1920s Indochina. In the wild, a pair of adult tigers have just had a litter of two male cubs. It is a loving family unit, with the two brothers having a bond through their adventurous spirit. In different incidents, the cubs are captured individually, and although both in captivity live very different lives. Their individual captures were directly or indirectly associated with the work of Aidan McRory, a treasure and big game hunter, whose main goal is to make as much money for himself by selling his largely illegally obtained artifacts and animal parts at auction in Europe. Through the process, he has an emotional connection with one of the cubs, who is eventually named Kumal, but of who he eventually loses track. The cubs' lives are affected negatively by a number of other people who are working solely toward their own end goals, but the other cub, who is eventually named Sangha, also makes an emotional human connection to a young boy named Raoul Normandin, the son of the area ... Written by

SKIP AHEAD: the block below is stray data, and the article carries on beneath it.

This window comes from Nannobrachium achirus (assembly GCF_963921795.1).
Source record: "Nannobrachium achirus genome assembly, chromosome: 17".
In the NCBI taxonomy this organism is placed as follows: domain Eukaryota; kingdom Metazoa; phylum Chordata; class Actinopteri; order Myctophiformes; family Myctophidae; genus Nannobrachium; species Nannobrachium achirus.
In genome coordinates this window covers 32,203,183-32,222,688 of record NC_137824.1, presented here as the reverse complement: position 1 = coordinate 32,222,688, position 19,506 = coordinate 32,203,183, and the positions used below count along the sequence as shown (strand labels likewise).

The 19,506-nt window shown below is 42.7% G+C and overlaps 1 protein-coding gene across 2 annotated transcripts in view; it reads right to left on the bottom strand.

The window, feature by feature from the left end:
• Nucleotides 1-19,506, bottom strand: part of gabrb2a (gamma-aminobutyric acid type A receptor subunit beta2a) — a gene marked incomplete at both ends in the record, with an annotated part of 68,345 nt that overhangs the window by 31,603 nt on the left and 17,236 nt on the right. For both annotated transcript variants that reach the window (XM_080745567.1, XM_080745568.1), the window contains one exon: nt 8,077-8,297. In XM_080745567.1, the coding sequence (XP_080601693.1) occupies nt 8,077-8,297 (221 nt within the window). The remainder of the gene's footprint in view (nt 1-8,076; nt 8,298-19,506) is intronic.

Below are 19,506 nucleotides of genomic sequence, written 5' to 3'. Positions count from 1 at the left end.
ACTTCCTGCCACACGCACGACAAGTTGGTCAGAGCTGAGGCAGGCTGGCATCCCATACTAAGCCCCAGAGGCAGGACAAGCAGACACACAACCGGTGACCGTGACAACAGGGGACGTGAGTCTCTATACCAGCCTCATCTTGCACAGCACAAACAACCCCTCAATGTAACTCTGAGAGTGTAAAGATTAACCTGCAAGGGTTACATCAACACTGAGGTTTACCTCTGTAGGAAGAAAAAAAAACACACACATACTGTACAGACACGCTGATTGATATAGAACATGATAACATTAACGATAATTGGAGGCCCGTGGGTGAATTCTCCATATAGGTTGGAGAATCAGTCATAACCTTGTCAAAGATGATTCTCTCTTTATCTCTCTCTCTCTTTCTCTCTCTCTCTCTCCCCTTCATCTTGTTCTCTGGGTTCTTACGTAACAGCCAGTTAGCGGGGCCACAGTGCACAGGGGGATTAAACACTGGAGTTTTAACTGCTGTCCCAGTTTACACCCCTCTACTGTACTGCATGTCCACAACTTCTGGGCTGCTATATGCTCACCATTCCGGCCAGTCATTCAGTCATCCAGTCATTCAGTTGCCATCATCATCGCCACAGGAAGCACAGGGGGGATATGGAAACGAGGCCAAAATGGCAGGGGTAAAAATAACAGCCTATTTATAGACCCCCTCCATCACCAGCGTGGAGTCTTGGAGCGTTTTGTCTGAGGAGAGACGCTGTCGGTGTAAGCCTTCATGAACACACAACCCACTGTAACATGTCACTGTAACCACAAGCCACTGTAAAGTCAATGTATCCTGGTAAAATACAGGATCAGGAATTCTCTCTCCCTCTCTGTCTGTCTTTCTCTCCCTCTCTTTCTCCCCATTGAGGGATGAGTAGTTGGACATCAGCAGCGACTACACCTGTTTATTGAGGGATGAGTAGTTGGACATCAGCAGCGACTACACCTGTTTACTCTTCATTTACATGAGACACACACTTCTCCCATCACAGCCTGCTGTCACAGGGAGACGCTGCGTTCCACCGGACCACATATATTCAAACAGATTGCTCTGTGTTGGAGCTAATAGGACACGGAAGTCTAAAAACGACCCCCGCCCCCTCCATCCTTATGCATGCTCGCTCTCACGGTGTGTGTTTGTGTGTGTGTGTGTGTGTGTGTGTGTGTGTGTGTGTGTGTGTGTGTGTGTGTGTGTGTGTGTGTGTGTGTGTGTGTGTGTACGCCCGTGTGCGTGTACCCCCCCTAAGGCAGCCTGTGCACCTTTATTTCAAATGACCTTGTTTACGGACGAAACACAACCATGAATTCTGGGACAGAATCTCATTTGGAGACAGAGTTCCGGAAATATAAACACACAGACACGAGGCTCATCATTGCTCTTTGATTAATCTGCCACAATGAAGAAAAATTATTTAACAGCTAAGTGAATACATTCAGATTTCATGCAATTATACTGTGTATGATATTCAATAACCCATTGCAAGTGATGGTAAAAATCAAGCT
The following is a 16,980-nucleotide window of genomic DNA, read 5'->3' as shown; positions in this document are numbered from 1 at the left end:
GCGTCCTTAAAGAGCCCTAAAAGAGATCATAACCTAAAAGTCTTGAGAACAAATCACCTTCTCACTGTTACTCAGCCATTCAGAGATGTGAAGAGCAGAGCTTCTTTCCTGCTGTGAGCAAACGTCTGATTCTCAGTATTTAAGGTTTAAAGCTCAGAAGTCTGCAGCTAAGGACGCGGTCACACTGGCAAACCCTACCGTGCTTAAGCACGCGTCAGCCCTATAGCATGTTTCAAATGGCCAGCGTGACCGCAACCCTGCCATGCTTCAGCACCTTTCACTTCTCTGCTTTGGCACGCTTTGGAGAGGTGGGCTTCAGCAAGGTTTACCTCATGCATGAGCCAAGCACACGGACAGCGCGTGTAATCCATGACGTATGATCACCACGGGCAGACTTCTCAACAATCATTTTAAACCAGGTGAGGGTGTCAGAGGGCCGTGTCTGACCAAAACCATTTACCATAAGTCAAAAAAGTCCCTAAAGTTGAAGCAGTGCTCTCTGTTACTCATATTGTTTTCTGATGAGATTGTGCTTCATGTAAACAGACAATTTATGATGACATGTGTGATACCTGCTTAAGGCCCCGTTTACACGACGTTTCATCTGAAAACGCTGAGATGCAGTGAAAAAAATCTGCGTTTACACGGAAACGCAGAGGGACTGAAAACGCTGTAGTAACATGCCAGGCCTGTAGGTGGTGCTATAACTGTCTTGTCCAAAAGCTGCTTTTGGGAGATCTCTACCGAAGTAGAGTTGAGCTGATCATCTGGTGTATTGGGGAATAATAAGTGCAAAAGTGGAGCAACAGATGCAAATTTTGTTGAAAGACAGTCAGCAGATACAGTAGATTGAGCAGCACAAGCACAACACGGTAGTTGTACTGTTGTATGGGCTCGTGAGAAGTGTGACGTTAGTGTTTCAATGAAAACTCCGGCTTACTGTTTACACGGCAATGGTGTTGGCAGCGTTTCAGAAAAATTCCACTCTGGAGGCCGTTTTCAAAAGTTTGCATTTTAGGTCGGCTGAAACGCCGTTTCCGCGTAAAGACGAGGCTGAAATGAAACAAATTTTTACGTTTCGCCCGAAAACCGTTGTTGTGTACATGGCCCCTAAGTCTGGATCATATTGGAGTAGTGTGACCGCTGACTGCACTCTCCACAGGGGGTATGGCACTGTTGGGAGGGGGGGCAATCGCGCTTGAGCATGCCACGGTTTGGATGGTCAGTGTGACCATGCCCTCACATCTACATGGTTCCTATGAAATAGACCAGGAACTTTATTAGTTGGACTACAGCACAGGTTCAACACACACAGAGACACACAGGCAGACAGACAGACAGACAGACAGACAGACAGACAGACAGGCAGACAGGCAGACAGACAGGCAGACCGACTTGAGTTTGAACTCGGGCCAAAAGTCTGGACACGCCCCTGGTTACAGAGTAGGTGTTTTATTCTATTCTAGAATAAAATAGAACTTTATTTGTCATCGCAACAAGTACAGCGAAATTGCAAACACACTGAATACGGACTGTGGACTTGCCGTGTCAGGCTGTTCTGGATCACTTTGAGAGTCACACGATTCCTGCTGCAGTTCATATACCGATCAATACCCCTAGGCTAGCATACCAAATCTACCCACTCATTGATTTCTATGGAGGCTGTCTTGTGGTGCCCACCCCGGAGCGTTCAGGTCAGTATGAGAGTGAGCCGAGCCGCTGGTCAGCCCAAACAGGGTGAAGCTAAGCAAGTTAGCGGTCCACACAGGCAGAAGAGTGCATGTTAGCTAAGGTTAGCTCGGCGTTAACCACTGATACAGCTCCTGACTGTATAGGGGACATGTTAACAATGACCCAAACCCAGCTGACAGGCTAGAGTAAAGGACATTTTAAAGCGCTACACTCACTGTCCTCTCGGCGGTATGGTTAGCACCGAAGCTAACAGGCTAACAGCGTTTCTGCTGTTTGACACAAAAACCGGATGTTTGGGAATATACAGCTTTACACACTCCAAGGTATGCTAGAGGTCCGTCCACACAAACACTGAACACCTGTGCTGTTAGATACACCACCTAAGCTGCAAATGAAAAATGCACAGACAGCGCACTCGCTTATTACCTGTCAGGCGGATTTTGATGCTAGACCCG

Great movie, fairy-tail plot, but that's not evident until the end.
Started watching while doing something else & not paying too much attention, however within seconds, I was enthralled in the breathtakingly beautiful scenery, the characters, and yes, definitely the story! The story is there, so if Sarah from Canada doesn't see one, well, that's her loss.
I found myself talking to the cubs as they were trying to escape the hunters, roting them on, and yelling, "WOO HOO" when they finally escaped the danger.
The plight of these animals is all to real, unfortunately. If even one movie like this can help slow their extinction, then it's worth watching & becoming more involved with groups fighting for wildlife preservation.
7 of 7 people found this review helpful.
Was this review helpful to you?
| Report this